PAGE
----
Since the Peak Oil people have managed to scare the begeezus out of the whole world. I though that it was time to engage in a meditation on the Relationship between Food and Energy. Having sat through similar meditations on Religion and Energy Conservation (18 posts) and Energy Policy and the Presidential Candidates (17 posts) I can assure you this will not take more than 3 or 4 posts and will probably include Weird Bird Friday.
But let’s start with Michael Pollan’s book The Omnivore’s Delimma and a film, King Corn, by Ian Cheney and Curt Ellis, to take an initial pass at the problem.
But before we do let’s do a little thought experiment because King Corn and the Omnivore’s Dilemma both ultimately fail in what they hope to accomplish. In fact, I think that the high price of oil right now is being manipulated by the producers, the futures market and the refiners and it will come down. But as I have said to the Peak Oil people all along, we are maybe at the “oil Plateau”, but we are not at the “decline” part of the curve. It WILL COME. Thus, it is good to think about the situation to see what may happen.
As an aside here for another second. I have actually thought about farming for alot of my life because I believe that the world is warming because of our release of greenhouse gases, and that warming will destabalize our weather. That in effect would disrupt the farmers and thus the food supply. Under the “Peak Oil” senario what would happen is that all of the energy inputs into our industrial linear monocultural food chain would be withdrawn. This means no fertilizers, and no transportation for the food grown. Or maybe foods that can travel less distances. But eventually this would leaves us with no fuel to drive the tractors to plant the seeds and a loss of refrigeration. Or at least the type of refrigeration we are used to. If you believe their worst case senarios this could happen rather quickly. Think, as one of their leading bloggers recently said, about the impact of gasoline that costs 100$$ a gallon. I live about 6 or 7 miles from Springfield and I can tell you I would be walking to town at that point.
Still would we all die? If you mean ALL as Humanity, yes many of us would die if the worldwide food chain were disrupted. But think about it in another way, food would become trapped in the producing and exporting nations. So those countries would be awash in the foods that they produce. As we have seen in this last round of oil price increases the poorer countries of the world would face food riots, mass starvation, disease and death. In a moral cataclysm, the question for the 3rd world would be what to do with the bodies. Burying them would be dumb, burning them even worse…but should we recycle dead humans? Maybe we need to think about that.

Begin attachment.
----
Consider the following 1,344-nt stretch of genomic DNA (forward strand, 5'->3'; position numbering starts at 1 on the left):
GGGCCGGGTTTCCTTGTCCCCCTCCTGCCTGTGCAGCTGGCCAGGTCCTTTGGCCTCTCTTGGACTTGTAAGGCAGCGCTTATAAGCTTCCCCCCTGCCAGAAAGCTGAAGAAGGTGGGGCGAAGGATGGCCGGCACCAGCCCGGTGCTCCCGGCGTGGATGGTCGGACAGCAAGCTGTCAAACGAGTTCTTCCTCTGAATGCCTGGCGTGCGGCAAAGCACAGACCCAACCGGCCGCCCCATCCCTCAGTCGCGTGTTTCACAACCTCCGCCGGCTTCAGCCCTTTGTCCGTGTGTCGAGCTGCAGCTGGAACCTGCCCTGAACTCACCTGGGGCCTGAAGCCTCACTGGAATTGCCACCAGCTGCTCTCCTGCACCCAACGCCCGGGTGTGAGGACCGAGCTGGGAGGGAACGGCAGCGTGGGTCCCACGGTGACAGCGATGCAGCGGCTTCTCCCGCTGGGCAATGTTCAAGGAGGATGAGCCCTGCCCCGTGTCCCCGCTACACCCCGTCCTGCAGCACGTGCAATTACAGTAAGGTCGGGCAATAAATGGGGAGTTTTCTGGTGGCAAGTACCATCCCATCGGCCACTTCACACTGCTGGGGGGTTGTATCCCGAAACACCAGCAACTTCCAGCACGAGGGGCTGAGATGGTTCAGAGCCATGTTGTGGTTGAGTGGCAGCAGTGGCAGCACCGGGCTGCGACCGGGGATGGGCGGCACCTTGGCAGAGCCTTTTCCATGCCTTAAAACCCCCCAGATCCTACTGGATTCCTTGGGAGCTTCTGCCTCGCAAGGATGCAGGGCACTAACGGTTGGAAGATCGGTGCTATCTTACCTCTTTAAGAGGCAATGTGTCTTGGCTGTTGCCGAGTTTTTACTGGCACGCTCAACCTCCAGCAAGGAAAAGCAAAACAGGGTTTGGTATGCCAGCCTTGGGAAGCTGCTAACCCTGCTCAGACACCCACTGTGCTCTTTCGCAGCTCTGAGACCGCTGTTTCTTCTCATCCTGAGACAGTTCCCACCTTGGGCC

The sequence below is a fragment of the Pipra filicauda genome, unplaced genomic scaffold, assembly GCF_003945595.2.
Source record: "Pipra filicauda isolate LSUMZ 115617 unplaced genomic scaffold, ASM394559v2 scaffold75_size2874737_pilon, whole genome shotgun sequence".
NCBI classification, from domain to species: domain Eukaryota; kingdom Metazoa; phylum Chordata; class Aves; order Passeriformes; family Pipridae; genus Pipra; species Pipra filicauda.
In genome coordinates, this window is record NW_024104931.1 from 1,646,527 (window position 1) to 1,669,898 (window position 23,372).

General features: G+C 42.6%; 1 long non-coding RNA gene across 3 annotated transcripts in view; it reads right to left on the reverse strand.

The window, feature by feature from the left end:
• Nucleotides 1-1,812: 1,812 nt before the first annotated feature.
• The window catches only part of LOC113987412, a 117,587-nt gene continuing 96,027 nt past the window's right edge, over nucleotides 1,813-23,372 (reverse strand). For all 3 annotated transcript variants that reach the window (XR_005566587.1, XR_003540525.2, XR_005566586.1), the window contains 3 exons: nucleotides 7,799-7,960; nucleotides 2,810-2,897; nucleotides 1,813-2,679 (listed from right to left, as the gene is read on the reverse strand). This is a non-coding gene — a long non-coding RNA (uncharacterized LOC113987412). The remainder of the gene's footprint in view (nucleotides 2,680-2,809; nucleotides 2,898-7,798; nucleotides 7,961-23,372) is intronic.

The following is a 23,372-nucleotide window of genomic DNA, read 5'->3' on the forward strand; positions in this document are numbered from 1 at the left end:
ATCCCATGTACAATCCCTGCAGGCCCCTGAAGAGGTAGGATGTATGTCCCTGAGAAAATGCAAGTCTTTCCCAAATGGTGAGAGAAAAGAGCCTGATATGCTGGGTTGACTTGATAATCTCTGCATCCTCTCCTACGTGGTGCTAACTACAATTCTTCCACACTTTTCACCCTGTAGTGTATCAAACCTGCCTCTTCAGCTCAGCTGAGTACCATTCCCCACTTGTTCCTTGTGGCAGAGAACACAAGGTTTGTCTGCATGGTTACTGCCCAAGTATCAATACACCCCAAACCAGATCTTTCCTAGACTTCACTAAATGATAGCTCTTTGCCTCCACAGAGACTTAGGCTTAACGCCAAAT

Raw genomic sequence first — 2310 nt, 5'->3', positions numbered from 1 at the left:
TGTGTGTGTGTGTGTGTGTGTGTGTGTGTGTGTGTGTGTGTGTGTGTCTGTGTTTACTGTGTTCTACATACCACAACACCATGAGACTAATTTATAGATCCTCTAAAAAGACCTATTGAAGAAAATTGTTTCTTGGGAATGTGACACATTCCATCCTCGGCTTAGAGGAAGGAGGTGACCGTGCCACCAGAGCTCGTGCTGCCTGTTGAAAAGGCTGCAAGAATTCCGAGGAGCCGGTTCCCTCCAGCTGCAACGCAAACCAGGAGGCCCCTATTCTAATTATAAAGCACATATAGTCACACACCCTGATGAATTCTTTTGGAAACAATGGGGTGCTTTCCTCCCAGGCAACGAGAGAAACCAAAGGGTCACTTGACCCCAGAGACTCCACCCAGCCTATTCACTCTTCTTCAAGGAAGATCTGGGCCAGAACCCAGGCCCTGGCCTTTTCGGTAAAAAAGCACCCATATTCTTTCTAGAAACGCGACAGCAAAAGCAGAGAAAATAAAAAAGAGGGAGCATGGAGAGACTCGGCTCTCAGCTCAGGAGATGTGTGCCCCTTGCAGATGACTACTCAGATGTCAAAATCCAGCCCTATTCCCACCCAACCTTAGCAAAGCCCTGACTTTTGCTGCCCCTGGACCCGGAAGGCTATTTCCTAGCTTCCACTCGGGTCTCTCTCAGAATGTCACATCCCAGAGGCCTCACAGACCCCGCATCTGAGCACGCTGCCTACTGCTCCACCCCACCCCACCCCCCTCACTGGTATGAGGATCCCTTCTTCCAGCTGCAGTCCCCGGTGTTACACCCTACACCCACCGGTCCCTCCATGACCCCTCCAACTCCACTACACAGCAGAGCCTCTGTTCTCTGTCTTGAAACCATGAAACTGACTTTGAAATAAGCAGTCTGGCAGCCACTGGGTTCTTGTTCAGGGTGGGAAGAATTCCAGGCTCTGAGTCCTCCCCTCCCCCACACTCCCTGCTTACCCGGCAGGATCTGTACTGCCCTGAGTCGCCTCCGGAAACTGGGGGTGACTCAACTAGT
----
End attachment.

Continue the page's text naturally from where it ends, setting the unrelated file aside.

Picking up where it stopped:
In much of the world and even in parts of the third world what would happen is that we all would have to become hunters and gathers again. I am not saying that lives would not be lost, and that tremendous tumult would not result but at least initially we all would have to become small plot croppers like we did during WWII. When I mention Victory Gardens to the PO (peak oil) folks they go ballistic. They jump up and down and shout, “It’s the population stupid.”
So if the ALL in We Are All Going To Die is we folks in the US of A then let’s look at it. In 1940 there were 133 million people in the US, now there are roughly 280 million people. So a simple analysis could say that 150 million people here would die. That is to die back to the point where Victory Gardens were effective. But I have my doubts about that. Looking at the worst disaster to hit this country, the Flu Pandemic of 1918 the US suffered a net loss of population of 60 thousand people. That was .06% of the population.
I also am intellectually opposed to “science fiction” posturings where the rich rule the world and the poor eat Solent Green. Nonetheless I am not naïve enough to assume that millions won’t die here. The Pandemic actually wiped out a birth rate producing 1.5 million people a year before it “went negative”. Would we survive as a capitalist democracy? That is a much bigger question. It would be imperative in that first farming year that fuel prices spiked that every scrap of food grown is preserved. Capitalists might not be willing to pay the cost of that. Would many of us end up eating field corn or something made out of it. Heck yes. Would our livestock have to get by on grass? Oh yah. Would the megacities empty. I don’t know, but again the problem is corporate land ownership. That land would have to be expropriated to put small producers on it. Is democracy up for the test? It may have no choice.
Would I survive as a country boy living in the middle of Illinois? Yes, I believe I would. Country Boys Will Survive. God, I have always wanted to say that.